Tag Archives: wallpaper

The Couple That Hangs Together…


You know that saying that goes, “If you really want to get to know someone, travel with them?” I’ve got a new one for you: “If you really want to know the state of your relationship, wallpaper a bathroom together.”

I know, your first question is probably, “Wallpaper? Isn’t that completely out of style?” Well, actually no. Wallpaper is enjoying a moment right now and there are a lot of very cool patterns available.

Our house was built in 1950 and at that time there was such a building boom that tile manufacturers couldn’t keep up with production. Instead, they made “tiles” out of the new wonder substance called plastic (also in horrid colors but that’s another story). When we bought the house the bathroom walls were green plastic tiles halfway up and the rest painted yellow. Obviously that had to go. So, when I was pregnant with our second child, I popped off those awful tiles and scraped off thick layers of mastic as best as I could, which left the walls a bit of a mess. They either had to be wallpapered, drywalled over or have a skim coat of plaster applied. Wallpaper was the cheapest option.

I put up a beautiful striped wallpaper with a border at the top that went with the rest of the house at the time. That was 25 years ago and the wallpaper no longer goes with the rest of the house. Plus, I was sick of it.

So, thinking that I still remembered how to hang wallpaper, I found about five patterns that I liked and C and I agreed on one called solitude.

I didn’t pay any attention to the fact that the pattern on the paper was an offset pattern (meaning that you will waste a good deal of paper making the pattern match). C removed all the cabinets (which I painted) and hardware from the room and I scraped off the old wallpaper and conditioned the walls for the new paper.

We knew that when you hang wallpaper the first piece you hang should be on the wall that is the most seen and completely plumb. This we did perfectly. Then we began hanging the rest of the room and got about halfway around and realized that we probably also needed to restart on the panel next to the first one and proceed the other way so that the end of the project (where there is always a mismatch of pattern) would be over the door and hardly noticed.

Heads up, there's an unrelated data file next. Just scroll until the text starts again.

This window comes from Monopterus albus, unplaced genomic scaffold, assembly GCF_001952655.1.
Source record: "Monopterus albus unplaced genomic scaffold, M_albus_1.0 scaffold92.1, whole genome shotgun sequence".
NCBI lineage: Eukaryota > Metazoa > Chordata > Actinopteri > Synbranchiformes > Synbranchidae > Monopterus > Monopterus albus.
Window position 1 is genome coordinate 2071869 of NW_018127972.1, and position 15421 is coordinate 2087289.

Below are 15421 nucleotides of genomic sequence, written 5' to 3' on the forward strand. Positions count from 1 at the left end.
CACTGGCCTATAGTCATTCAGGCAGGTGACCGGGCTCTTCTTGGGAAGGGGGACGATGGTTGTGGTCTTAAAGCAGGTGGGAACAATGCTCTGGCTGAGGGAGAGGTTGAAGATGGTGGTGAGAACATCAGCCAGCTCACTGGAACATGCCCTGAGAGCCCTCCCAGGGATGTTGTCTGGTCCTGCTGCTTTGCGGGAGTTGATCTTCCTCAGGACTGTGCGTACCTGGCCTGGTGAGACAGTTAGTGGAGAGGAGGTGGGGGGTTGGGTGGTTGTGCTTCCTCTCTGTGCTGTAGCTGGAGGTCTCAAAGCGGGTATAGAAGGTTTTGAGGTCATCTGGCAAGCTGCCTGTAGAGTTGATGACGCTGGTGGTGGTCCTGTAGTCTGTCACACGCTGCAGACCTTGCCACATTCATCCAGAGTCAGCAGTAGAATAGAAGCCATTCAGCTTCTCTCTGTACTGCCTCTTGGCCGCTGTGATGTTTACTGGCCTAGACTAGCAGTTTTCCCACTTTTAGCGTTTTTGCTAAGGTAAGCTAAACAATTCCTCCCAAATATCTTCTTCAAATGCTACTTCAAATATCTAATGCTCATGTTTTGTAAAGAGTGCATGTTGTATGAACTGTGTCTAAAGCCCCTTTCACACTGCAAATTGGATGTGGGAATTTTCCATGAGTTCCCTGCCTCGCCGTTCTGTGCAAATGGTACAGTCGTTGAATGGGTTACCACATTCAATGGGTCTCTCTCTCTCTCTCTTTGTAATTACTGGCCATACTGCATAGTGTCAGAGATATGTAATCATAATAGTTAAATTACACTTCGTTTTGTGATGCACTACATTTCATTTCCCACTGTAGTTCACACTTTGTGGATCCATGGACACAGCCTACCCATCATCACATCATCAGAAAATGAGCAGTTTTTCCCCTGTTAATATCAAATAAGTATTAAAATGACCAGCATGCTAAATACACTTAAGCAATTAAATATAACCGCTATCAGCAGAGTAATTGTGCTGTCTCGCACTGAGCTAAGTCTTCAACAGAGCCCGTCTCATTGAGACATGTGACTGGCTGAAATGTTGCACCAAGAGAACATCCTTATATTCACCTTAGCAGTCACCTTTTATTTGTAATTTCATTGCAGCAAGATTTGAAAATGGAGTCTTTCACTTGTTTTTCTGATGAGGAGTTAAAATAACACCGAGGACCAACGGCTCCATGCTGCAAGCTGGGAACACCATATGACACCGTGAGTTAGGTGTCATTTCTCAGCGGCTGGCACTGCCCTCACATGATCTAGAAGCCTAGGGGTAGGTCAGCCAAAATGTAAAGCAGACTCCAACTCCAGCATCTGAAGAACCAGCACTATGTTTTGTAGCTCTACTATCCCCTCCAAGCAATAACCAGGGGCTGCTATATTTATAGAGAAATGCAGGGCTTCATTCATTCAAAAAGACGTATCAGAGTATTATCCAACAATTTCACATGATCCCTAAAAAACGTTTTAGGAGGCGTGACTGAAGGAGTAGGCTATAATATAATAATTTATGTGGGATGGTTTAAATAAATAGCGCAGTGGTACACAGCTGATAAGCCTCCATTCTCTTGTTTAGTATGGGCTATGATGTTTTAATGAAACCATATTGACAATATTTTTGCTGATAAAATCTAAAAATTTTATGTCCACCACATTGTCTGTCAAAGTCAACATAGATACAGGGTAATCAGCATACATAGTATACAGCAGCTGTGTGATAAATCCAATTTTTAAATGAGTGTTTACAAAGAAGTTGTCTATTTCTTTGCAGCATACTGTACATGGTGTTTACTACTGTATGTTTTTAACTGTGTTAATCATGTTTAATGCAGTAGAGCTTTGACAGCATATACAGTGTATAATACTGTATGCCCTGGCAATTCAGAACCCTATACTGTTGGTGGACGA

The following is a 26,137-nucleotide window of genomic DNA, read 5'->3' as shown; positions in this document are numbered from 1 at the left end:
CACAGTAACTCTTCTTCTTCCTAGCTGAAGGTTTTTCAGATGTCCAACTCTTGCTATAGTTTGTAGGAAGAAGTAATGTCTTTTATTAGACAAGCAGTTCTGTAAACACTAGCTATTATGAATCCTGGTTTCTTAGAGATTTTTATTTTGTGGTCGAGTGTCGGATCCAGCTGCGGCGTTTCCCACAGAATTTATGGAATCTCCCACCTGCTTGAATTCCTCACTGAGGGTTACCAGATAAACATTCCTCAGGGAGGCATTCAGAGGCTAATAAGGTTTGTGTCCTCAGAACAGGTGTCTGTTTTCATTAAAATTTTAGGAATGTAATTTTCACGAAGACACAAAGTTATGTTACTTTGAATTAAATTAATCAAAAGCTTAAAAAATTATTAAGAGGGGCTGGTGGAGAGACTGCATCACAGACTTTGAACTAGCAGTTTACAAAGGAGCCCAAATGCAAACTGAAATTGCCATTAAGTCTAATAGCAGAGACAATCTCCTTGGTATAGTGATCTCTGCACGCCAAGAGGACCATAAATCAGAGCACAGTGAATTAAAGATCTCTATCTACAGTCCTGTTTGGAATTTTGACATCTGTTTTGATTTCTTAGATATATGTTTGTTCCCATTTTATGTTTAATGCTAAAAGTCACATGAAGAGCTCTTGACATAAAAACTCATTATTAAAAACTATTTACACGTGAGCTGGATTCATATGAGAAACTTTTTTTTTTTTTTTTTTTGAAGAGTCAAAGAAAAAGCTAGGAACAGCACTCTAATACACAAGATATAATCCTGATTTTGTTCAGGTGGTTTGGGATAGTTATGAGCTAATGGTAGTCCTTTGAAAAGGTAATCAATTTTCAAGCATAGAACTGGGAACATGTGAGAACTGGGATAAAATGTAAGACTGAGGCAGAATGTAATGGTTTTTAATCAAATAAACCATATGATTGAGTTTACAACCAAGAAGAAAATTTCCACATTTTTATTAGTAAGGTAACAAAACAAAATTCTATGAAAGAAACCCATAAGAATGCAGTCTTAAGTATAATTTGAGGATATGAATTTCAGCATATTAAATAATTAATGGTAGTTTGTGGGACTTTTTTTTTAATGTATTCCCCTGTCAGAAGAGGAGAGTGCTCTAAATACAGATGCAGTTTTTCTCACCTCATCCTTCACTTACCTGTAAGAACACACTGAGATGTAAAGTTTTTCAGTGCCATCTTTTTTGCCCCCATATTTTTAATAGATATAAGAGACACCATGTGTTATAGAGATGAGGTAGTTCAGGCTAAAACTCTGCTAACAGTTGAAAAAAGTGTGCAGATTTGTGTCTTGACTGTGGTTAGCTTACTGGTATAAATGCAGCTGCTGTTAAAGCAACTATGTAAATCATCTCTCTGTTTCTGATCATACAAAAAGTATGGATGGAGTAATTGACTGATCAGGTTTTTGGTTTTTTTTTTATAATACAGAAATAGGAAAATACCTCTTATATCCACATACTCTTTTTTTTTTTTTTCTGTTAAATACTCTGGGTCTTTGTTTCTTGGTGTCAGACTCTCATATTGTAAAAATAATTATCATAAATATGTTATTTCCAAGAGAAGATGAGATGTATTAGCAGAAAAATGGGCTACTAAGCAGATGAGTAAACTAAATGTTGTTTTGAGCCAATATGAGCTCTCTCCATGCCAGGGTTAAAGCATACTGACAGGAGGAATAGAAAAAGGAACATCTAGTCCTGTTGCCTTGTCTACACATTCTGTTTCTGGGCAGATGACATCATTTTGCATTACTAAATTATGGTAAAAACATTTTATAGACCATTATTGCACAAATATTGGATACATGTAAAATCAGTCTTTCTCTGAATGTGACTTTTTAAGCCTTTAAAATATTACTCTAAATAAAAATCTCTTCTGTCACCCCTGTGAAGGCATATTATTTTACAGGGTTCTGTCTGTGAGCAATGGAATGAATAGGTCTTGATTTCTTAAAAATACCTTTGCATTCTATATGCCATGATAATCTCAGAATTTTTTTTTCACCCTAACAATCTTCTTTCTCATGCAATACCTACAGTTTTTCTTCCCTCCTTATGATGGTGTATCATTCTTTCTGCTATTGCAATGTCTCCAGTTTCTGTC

If you’ve never hung wallpaper I will tell you NEVER EVER EVER EVER EVER attempt to wallpaper a bathroom for your first wallpaper job. It’s just too difficult. Besides the fact that bathrooms are generally small, they also have lots of things to maneuver around. Add to that walls that are completely out of plumb and you get THE TOUGHEST WALLPAPER JOB YOU WILL EVER ENCOUNTER. And that is why all the wallpaperers I called wanted $1,000 or more to do the job.

But I thought that since I had done this once before that I would be fine. And we mostly were, except for places where we weren’t and I’m not going to point them out because when you come to our house you’ll just look for them.

In a rush to finish, I decided to cut the last four panels for the job all at once. I thought I was meticulous at cutting them because they all matched, except I measured the length of them perfectly but didn’t measure the proper length from where the pattern matched so they were all a foot too long at the top and too short at the bottom. We had to shut down work until another roll of wallpaper arrived.

The new roll of wallpaper arrived and C cut it all because he knows how to be patient with cutting and not mess it all up. He drew the plumb line so I could keep the paper straight in spite of an inside corner that was over 1” out of wack and I hung the rest of the panels.

So the wallpapering is all done, but I still have some painting and fine fixing to do, but the bathroom is usable and the house is less of a mess.

Here’s the point: though working in a space so small we were almost on top of each other, making mistakes, having issues with hinges and hardware, shelves, medicine cabinet and the new light, not to mention the mess that extended into three other rooms of the house we did not scream or threaten, insult, scowl or threaten to divorce. In short, we just forged ahead and figured out how to make it work. Together.

To me, it is absolutely a testimony to us as a team. Clearly it would have been a lot easier to hire someone to do this work, but doing it ourselves made for a much better life experience. And now we have another $1,000 for a well-deserved vacation.

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